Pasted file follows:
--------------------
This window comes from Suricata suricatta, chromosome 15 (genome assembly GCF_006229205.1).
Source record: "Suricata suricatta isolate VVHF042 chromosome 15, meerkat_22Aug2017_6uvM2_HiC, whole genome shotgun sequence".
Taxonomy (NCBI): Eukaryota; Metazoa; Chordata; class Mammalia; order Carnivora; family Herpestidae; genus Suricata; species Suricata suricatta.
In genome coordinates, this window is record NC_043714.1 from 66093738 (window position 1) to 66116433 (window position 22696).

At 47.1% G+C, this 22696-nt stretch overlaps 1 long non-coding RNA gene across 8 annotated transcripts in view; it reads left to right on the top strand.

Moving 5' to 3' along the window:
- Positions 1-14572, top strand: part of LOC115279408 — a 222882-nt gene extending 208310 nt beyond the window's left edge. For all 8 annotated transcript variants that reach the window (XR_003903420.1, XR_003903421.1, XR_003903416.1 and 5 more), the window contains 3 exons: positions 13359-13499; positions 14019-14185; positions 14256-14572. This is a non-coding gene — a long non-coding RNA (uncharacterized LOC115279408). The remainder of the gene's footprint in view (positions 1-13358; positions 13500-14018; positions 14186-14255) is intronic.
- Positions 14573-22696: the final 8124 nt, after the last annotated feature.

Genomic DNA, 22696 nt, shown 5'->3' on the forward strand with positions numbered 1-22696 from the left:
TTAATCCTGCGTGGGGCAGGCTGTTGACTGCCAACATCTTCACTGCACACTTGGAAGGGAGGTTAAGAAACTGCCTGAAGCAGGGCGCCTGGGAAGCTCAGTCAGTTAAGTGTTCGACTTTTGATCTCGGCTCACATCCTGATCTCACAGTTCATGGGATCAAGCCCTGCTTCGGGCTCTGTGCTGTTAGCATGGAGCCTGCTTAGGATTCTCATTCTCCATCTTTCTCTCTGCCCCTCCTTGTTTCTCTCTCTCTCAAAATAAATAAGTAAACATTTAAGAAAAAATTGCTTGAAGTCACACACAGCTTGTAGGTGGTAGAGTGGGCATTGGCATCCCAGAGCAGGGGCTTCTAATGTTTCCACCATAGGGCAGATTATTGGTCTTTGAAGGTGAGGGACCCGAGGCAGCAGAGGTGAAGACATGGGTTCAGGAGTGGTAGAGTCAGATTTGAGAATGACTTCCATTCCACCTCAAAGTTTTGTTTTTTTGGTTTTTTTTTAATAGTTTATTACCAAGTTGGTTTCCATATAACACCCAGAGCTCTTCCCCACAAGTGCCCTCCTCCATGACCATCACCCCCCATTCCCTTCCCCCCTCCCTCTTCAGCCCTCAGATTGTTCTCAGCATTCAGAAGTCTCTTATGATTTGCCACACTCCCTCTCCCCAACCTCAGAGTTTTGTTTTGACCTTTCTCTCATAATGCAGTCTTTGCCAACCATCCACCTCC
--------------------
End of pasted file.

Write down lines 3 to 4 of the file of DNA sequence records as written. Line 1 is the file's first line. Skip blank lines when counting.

Taxonomy (NCBI): Eukaryota; Metazoa; Chordata; class Mammalia; order Carnivora; family Herpestidae; genus Suricata; species Suricata suricatta.
In genome coordinates, this window is record NC_043714.1 from 66093738 (window position 1) to 66116433 (window position 22696).